During the holiday season, shoppers everywhere are hunting for great bargains and unique items online. Today’s online marketplaces — where anyone can buy or sell new items — are numerous, offering a wide variety of products. Examples include eBay, Facebook Marketplace, OfferUp and Swappa, just to name a few. But savvy buyers should be aware there are risks involved when buying from any of these types of marketplaces — including ending up with stolen or counterfeit merchandise, receiving an item that's different from what you ordered, or never receiving it at all.
Unscrupulous sellers and fraudsters can show up on any of the many legitimate marketplaces, and they appear like any other seller. Because these sellers often hide behind fake accounts with fake names, and they aren’t required to provide or verify their contact information, it's extremely difficult for law enforcement to catch them. Organized retail crime is a growing problem for all retailers, and for shoppers.
"Shopping online provides endless opportunities to find great products," said Mike Combs, director of investigations for Home Depot Asset Protection. "Shoppers just need to know the potential pitfalls, and be careful with what types of new products they purchase at any online marketplace."
Fortunately, there are consumer safeguards in place at many online marketplaces. Being aware of potential red flags can help you avoid problems. For example, here are signs that may mean you could be buying a stolen or counterfeit item:
- It seems too good to be true — such as a new, brand-name item on sale for a drastically lower price.
- The product is described as “brand new,” “new in box” or “new with tags.”
- Large quantities of the same item/brand are available at the same time.
- The seller indicates they can “get other products upon request.”
- There are signs of box tampering or removal of security devices when you receive the item.
While just one of these is not a sure sign the item is stolen or counterfeit, these red flags should cause you to ask questions before buying and proceed with caution.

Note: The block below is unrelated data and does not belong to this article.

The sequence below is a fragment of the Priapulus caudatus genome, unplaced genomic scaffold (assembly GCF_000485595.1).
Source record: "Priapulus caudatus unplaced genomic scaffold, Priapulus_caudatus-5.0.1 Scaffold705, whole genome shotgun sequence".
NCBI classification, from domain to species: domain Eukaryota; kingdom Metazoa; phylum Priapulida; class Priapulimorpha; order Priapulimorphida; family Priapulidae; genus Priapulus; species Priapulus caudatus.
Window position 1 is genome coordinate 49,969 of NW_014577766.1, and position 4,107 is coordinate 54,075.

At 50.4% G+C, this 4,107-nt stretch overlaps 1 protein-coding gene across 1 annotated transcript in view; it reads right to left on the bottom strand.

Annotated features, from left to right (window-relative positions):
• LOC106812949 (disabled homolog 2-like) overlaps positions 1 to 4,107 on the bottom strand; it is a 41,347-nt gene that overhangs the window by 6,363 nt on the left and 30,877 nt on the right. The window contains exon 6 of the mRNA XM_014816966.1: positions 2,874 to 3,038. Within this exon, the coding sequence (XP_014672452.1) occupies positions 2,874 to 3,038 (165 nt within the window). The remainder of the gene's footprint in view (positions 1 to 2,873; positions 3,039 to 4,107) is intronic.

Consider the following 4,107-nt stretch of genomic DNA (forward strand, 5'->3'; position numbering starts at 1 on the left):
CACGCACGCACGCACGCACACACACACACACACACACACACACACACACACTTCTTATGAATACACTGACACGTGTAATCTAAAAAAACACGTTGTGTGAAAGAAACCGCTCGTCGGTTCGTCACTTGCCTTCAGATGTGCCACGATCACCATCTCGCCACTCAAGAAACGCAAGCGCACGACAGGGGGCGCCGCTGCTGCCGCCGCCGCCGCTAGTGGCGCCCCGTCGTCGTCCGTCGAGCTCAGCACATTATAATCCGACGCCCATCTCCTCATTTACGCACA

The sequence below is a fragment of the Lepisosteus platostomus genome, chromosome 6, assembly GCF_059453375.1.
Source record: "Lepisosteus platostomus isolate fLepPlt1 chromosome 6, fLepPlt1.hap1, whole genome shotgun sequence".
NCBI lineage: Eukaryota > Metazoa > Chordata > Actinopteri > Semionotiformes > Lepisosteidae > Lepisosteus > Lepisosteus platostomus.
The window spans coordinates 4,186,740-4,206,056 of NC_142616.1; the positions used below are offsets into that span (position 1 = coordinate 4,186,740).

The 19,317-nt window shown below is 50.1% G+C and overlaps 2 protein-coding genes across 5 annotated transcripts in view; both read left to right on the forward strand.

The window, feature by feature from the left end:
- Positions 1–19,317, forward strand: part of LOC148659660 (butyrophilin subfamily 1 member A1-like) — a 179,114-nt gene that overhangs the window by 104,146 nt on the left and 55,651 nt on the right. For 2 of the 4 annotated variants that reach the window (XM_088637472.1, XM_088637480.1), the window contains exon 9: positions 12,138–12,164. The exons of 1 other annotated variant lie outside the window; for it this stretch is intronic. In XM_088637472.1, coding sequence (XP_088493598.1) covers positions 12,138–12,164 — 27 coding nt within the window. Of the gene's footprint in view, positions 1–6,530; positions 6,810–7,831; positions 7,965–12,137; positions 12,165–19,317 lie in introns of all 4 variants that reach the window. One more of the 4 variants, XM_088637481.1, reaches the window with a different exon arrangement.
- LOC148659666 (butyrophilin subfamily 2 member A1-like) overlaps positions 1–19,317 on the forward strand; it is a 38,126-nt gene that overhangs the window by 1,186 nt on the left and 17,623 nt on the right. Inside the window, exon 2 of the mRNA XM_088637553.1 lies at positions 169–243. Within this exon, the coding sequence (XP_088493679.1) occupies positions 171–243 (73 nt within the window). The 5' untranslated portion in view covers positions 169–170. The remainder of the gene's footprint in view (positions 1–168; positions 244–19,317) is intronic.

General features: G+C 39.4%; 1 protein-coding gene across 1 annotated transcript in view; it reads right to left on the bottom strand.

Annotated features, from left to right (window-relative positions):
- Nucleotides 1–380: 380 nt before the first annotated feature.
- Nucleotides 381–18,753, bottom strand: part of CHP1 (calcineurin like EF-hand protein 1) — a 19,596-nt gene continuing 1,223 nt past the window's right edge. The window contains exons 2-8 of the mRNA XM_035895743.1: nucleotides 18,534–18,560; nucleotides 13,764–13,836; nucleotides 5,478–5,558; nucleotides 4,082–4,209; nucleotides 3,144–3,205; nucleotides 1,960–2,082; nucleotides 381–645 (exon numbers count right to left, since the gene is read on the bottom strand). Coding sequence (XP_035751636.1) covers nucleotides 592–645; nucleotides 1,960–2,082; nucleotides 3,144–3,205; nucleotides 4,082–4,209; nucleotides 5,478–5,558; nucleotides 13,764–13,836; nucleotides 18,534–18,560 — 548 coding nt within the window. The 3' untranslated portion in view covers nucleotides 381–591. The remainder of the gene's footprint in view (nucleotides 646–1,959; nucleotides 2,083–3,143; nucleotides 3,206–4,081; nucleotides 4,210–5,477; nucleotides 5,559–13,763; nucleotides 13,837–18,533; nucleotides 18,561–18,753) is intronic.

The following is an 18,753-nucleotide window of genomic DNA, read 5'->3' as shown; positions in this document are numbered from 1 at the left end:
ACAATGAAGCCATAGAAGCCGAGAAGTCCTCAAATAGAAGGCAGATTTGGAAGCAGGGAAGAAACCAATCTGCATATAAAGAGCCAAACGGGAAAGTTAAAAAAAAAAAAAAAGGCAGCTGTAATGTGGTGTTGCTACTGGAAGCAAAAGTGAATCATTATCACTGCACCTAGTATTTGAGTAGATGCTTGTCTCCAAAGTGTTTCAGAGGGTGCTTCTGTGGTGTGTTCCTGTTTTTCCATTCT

How can you protect yourself?
You can buy more safely online by following these tips.
1. Purchase from the retailer directly, even for gift cards. It’s always best to purchase gift cards on the website of the brand or in its stores. The original issuer of the gift card, like a retailer, is not responsible if the gift card was purchased on an online marketplace and there is no value on the gift card or the value is less than what you were expecting. If you need to check the balance of a gift card, always go to the website of the brand that is issuing the gift card. Do not ever enter the full gift card number and PIN onto any other website. You may be giving the value of the card to a fraudster.
2. Check out the seller. Ratings, reviews and comments from other buyers can help you sense if they are legit. Contact the seller directly to ask questions about the item, as well as their return and refund policies, and make sure you are satisfied with their responses before buying.
3. Research the item. Do a search for typical prices of the item. Does their pricing seem too good to be true? Check the photo carefully to see if it appears to be a real item or stock photo. Photos should show more than one angle, or both outside and inside the package. Ask the seller for additional photos if you’re not satisfied.
4. If you have a problem, contact the seller, the marketplace and your credit card company. Make sure to keep digital copies of all emails and text messages between you and the seller regarding the purchase. Your credit card company may be able to withhold payment if there is a problem.
Armed with these tips and a little caution, you can enjoy your online holiday shopping safely.
Courtesy Brandpoint.© 2021 Brandpoint
The views and opinions expressed in these articles do not necessarily reflect those of College Central Network, Inc. or its affiliates. Reference to any company, organization, product, or service does not constitute endorsement by College Central Network, Inc., its affiliates or associated companies. The information provided is not intended to replace the advice or guidance of your legal, financial, or medical professional.